Seattle’s Central Library, unlike big downtown libraries in other cities, has been listed as an attraction in Where magazine for years. It has been on Ruth and my list of things to see in the Northwest’s biggest and most vibrant city; but it’s downtown near Pioneer Square in a congested urban area so we haven’t, until it ended up on Atlas Obscura due to its Red Hall. This made it essential for us to check out. When I asked the staff, “Why is it red?”, the response was mystification. No one knew.
The Central Library on Seattle’s Fourth Avenue is in a stunning building designed by Dutch power architect Rem Koolhaas. Where calls it “one of the most unusual libraries in the world”. It is. Opened in 1994, its 11 levels of glass-enclosed building stacks allow the outside in. It’s full of what Atlas Obscura describes as “unexpected architectural vistas”. This is, without question, a tourist attraction.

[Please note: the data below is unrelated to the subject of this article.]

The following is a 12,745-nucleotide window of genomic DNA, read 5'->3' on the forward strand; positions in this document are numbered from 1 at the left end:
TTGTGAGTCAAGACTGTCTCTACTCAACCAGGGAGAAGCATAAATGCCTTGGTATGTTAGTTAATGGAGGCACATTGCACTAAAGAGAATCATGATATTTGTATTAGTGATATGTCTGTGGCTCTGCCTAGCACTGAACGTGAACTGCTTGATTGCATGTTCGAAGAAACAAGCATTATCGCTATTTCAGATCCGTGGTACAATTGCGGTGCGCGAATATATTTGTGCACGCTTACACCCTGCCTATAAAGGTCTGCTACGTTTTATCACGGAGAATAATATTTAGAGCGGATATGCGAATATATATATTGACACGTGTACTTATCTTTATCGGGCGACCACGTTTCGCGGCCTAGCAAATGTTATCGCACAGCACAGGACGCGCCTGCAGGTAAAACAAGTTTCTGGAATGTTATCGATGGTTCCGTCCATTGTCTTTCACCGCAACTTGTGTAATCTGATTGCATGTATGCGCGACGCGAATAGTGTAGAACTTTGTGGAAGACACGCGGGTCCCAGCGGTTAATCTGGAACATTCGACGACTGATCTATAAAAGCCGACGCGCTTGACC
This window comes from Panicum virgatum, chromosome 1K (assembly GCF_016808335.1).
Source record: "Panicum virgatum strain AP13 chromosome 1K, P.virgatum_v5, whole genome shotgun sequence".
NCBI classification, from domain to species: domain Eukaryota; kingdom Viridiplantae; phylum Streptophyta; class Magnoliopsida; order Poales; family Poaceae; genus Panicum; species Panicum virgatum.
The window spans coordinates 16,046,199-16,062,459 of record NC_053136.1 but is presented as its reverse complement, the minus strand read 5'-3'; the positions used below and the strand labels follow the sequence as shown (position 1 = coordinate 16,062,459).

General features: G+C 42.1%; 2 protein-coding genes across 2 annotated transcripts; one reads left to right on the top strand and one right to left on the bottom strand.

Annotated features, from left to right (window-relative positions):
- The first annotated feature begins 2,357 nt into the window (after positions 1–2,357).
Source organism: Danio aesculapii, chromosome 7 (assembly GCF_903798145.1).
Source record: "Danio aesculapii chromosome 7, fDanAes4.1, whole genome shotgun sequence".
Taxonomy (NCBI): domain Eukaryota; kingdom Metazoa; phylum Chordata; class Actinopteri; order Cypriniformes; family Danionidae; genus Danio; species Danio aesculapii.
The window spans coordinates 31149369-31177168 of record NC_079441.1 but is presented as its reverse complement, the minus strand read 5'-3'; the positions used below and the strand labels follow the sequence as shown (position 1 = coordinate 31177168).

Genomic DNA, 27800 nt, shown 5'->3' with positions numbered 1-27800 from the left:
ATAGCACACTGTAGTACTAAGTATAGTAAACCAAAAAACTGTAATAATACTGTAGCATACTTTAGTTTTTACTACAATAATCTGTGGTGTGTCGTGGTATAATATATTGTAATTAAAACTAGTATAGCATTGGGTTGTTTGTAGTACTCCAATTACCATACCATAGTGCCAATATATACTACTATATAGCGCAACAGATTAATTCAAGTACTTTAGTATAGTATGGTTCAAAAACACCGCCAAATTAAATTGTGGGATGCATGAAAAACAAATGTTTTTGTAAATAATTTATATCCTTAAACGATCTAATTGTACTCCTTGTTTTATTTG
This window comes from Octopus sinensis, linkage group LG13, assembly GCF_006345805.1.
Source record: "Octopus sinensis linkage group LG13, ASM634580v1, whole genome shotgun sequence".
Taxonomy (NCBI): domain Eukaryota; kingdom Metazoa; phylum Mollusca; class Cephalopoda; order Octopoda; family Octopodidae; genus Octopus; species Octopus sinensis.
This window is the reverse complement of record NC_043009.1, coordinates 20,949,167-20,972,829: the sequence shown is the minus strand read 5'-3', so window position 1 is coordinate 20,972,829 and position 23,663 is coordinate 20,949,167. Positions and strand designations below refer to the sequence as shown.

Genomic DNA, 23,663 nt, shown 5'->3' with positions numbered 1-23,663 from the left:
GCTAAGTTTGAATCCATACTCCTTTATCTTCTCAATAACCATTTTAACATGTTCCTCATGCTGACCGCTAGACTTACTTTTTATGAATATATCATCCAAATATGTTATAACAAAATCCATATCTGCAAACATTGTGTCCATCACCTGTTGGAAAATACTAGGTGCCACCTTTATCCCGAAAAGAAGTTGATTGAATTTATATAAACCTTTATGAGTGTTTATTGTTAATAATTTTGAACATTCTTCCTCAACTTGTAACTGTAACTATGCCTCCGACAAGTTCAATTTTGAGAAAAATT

Color is definitely part of its appeal. The escalators glow with yellow light, and there’s that red 4th level with meeting rooms. There are public computers throughout, 350 of them, and comfortable seating everywhere that’s especially attractive to Seattle’s many homeless residents, etc.
When Ruth & I asked a staff member what not to miss as we toured the building, he said to pay attention to the many art installations everywhere, so we took the escalator-elevator combo to the 10th level to discover a reading room, the last floor with public access, and the building’s highest viewpoints. Levels 6 through 9 formed what’s called the Books Spiral, which housed most of this library’s non-fiction collection, and every visible work station seemed to be occupied by a seriously studying Seattleite. Level 3 featured an impressive collection of movies, TV shows, and graphic novels. It even had a gift shop. Level 1 had 4th Avenue access, check-out stations, a large auditorium with Microsoft’s name on it, and the Children’s Center. It seemed to be, if the # of people there was any indication, library central. Below it was underground parking.
spl.org provides lots of information about this library’s functions including upcoming programs, classes, and events. This is how a 21st century library should look, even the red floor.